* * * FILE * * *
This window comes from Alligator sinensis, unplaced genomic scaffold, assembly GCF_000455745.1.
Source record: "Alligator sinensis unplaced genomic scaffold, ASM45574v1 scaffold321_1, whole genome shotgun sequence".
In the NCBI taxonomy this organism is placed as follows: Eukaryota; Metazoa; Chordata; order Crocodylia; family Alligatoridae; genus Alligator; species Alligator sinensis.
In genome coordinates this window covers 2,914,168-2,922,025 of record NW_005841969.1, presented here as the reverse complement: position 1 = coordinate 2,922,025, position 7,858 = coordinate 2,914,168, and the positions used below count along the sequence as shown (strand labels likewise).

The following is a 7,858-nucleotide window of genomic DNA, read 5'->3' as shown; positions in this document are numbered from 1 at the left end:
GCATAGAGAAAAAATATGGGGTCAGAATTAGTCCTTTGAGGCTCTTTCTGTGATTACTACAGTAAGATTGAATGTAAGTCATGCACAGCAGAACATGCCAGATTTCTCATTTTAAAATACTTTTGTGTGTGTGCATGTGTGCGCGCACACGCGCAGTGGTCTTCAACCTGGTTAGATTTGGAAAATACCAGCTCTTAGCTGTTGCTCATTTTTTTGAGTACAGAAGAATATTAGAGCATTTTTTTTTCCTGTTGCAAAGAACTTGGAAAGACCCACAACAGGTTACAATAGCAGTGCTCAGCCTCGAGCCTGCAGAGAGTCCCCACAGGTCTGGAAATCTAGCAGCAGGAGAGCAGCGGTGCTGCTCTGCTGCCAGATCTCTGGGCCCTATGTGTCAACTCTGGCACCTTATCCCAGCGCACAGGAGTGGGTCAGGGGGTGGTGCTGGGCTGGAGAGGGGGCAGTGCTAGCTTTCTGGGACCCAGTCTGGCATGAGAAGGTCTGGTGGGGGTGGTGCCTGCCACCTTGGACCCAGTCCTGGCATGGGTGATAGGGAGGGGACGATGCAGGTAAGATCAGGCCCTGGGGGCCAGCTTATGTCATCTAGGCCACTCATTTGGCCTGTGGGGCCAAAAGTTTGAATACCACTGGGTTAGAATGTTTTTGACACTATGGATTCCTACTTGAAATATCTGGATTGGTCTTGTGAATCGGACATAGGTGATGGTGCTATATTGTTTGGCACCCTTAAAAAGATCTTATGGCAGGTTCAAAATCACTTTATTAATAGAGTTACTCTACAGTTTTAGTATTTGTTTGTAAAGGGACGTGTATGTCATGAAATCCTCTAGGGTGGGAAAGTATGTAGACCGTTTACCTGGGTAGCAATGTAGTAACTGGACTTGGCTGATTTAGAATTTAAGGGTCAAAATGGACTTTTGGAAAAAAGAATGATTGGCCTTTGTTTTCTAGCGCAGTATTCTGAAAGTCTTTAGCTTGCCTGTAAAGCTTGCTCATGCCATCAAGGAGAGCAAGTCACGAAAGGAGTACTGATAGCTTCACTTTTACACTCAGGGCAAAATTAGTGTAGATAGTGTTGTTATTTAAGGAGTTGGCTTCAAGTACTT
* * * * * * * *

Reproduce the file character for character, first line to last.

This window comes from Alligator sinensis, unplaced genomic scaffold, assembly GCF_000455745.1.
Source record: "Alligator sinensis unplaced genomic scaffold, ASM45574v1 scaffold321_1, whole genome shotgun sequence".
In the NCBI taxonomy this organism is placed as follows: Eukaryota; Metazoa; Chordata; order Crocodylia; family Alligatoridae; genus Alligator; species Alligator sinensis.
In genome coordinates this window covers 2,914,168-2,922,025 of record NW_005841969.1, presented here as the reverse complement: position 1 = coordinate 2,922,025, position 7,858 = coordinate 2,914,168, and the positions used below count along the sequence as shown (strand labels likewise).

The following is a 7,858-nucleotide window of genomic DNA, read 5'->3' as shown; positions in this document are numbered from 1 at the left end:
GCATAGAGAAAAAATATGGGGTCAGAATTAGTCCTTTGAGGCTCTTTCTGTGATTACTACAGTAAGATTGAATGTAAGTCATGCACAGCAGAACATGCCAGATTTCTCATTTTAAAATACTTTTGTGTGTGTGCATGTGTGCGCGCACACGCGCAGTGGTCTTCAACCTGGTTAGATTTGGAAAATACCAGCTCTTAGCTGTTGCTCATTTTTTTGAGTACAGAAGAATATTAGAGCATTTTTTTTTCCTGTTGCAAAGAACTTGGAAAGACCCACAACAGGTTACAATAGCAGTGCTCAGCCTCGAGCCTGCAGAGAGTCCCCACAGGTCTGGAAATCTAGCAGCAGGAGAGCAGCGGTGCTGCTCTGCTGCCAGATCTCTGGGCCCTATGTGTCAACTCTGGCACCTTATCCCAGCGCACAGGAGTGGGTCAGGGGGTGGTGCTGGGCTGGAGAGGGGGCAGTGCTAGCTTTCTGGGACCCAGTCTGGCATGAGAAGGTCTGGTGGGGGTGGTGCCTGCCACCTTGGACCCAGTCCTGGCATGGGTGATAGGGAGGGGACGATGCAGGTAAGATCAGGCCCTGGGGGCCAGCTTATGTCATCTAGGCCACTCATTTGGCCTGTGGGGCCAAAAGTTTGAATACCACTGGGTTAGAATGTTTTTGACACTATGGATTCCTACTTGAAATATCTGGATTGGTCTTGTGAATCGGACATAGGTGATGGTGCTATATTGTTTGGCACCCTTAAAAAGATCTTATGGCAGGTTCAAAATCACTTTATTAATAGAGTTACTCTACAGTTTTAGTATTTGTTTGTAAAGGGACGTGTATGTCATGAAATCCTCTAGGGTGGGAAAGTATGTAGACCGTTTACCTGGGTAGCAATGTAGTAACTGGACTTGGCTGATTTAGAATTTAAGGGTCAAAATGGACTTTTGGAAAAAAGAATGATTGGCCTTTGTTTTCTAGCGCAGTATTCTGAAAGTCTTTAGCTTGCCTGTAAAGCTTGCTCATGCCATCAAGGAGAGCAAGTCACGAAAGGAGTACTGATAGCTTCACTTTTACACTCAGGGCAAAATTAGTGTAGATAGTGTTGTTATTTAAGGAGTTGGCTTCAAGTACTT